As you say, the medium is young. It is also so very far from monolithic or homogeneous as to make broad sweeping statements of any kind pretty nearly meaningless.

Here's a little thought experiment: Take your mind back to the early 1990s Usenet. Imagine predicting a change in the technology that would allow any individual to start as many channels as they like. Try to identify the ramifications of such technology. Because that's all the so-called blogosphere is, Usenet on steroids primarily via http. The level of participation has only just started its increase.

Seems to me what we're really seeing, then, is the beginnings of a new kind of participatory culture, with content of all kinds increasingly coming from users. This, naturally, is a long term threat to folks who make their living selling ad space premised on the notion that large swaths of the populace have to lay out their daily 8 bits for a pound and a half of pulp filled to the brim with said advertisements. So too for television, radio, etc.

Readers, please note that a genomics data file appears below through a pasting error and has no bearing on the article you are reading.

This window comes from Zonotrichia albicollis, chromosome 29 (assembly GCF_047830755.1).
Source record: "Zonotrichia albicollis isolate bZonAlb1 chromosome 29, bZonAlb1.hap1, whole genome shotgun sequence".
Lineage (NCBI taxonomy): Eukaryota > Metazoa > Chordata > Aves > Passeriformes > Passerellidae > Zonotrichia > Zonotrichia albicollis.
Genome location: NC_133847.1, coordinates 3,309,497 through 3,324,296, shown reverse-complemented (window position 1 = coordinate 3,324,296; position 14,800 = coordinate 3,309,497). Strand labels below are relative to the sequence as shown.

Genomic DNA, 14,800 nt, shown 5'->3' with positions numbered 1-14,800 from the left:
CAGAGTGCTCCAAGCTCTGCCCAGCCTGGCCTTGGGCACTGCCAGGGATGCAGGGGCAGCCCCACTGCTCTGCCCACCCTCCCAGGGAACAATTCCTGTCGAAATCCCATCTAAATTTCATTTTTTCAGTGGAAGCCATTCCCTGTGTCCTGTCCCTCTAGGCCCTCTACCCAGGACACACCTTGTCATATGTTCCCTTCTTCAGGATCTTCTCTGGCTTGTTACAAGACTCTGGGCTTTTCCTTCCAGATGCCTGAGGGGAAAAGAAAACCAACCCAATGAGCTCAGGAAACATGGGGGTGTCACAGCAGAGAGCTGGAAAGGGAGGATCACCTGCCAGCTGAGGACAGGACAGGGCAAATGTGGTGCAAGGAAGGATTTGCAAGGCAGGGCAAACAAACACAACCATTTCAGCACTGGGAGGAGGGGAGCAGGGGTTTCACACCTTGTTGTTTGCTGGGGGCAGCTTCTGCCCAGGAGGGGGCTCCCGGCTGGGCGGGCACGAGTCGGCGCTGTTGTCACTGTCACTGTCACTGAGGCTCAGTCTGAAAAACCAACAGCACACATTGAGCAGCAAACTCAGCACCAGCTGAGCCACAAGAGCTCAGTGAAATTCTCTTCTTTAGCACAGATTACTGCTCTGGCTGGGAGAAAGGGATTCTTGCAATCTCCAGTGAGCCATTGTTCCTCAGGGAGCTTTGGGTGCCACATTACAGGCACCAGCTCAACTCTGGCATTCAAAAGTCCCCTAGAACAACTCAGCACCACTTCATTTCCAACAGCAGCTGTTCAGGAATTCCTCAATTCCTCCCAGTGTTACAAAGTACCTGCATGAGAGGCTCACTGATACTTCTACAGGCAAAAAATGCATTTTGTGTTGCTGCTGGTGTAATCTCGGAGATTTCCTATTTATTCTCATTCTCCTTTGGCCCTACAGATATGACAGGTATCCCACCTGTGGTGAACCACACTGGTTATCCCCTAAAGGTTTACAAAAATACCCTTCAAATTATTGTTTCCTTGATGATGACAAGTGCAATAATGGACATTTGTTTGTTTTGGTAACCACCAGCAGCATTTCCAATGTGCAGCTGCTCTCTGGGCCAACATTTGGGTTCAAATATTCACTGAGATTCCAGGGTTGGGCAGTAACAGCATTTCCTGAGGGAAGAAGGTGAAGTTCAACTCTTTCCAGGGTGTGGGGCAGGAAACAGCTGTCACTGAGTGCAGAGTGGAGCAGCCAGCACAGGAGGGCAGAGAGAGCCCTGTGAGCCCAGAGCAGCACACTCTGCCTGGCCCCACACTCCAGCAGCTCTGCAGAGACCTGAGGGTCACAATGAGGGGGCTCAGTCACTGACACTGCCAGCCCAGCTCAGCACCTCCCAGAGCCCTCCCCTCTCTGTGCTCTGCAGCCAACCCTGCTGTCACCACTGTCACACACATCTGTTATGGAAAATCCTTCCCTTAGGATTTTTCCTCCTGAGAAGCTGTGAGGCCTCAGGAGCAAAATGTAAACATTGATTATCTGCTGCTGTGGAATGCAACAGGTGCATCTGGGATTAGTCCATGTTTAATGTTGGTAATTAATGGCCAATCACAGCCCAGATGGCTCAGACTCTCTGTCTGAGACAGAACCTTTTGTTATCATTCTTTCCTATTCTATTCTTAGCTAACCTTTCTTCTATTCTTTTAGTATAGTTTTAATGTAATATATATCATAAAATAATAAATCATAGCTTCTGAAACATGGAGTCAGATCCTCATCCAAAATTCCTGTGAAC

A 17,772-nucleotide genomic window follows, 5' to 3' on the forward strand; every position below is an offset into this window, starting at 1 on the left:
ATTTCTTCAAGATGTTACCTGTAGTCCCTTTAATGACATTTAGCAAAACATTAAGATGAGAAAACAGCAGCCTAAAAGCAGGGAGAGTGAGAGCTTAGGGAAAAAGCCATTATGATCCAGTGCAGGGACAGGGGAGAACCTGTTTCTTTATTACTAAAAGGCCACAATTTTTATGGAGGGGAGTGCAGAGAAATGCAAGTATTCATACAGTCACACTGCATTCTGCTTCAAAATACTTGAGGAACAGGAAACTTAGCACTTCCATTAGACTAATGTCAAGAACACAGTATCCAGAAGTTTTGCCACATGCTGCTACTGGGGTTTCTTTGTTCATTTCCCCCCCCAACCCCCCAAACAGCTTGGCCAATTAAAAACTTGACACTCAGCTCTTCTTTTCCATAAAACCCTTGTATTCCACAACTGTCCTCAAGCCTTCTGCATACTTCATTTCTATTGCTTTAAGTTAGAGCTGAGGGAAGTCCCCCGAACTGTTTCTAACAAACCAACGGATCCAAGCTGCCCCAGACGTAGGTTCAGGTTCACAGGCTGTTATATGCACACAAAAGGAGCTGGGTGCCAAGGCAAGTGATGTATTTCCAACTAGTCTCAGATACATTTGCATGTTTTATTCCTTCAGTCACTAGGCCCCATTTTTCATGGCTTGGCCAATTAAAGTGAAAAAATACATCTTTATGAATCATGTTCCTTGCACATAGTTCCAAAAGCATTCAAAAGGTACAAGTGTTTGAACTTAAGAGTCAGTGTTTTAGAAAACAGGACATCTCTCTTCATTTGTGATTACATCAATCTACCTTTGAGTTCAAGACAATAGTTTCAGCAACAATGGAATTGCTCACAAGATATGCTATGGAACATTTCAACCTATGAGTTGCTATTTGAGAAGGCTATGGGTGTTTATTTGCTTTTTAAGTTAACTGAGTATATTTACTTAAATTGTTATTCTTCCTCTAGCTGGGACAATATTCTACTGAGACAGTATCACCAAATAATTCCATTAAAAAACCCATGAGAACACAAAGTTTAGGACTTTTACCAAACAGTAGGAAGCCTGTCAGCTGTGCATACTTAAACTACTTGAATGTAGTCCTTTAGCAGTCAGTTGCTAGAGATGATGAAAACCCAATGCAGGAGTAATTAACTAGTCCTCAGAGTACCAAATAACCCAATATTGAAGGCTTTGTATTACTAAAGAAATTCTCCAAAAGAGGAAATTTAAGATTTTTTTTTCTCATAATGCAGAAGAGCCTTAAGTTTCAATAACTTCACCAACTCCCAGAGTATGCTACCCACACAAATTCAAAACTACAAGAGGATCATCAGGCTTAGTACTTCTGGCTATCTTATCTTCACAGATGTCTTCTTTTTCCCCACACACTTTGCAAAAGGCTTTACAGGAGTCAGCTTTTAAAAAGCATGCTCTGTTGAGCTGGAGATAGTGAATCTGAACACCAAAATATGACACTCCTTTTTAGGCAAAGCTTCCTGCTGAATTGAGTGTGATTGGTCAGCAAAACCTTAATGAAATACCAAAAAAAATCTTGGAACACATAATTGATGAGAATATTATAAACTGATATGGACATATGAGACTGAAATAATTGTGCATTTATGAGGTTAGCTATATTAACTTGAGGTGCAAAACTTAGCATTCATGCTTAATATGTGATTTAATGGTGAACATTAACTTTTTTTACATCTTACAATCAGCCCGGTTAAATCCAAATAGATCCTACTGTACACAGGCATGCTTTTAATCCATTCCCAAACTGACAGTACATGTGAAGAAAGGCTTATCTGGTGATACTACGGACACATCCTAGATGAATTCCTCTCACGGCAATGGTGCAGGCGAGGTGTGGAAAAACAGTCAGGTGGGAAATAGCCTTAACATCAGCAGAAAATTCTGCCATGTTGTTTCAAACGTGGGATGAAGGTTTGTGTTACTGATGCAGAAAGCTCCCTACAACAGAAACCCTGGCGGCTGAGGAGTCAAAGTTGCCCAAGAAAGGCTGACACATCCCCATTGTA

But some of those fears are probably misplaced. Cable did not kill the networks. VHS did not kill the movie theatre. Video did not kill the radio star. They are all alive and well if not better than ever, while in the meantime we have added to the informational and infotainment landscape.

As for the central theme embodied in the title of this post, that will ultimately come down to money, like anything else...which in turn dictates the conservatives will hold sway, just as the money making conservative hate speech of Coulter and Prager and O'Reilly hold sway on "alternative media" such as talk radio. And since it is a simple fact that we live in a land where a man can stage a rabidly partisan "talk show", title it "The No-Spin Zone" with a straight face and be taken at face value by an amazingly large section of our semi-literate populace, well, anything as demanding of literacy skills as participative culture will remain lost on a lot of folks. It's a young medium and for the present a fairly weak one. It just seems bigger and stronger to us who put so much time and energy into seeing baby grow.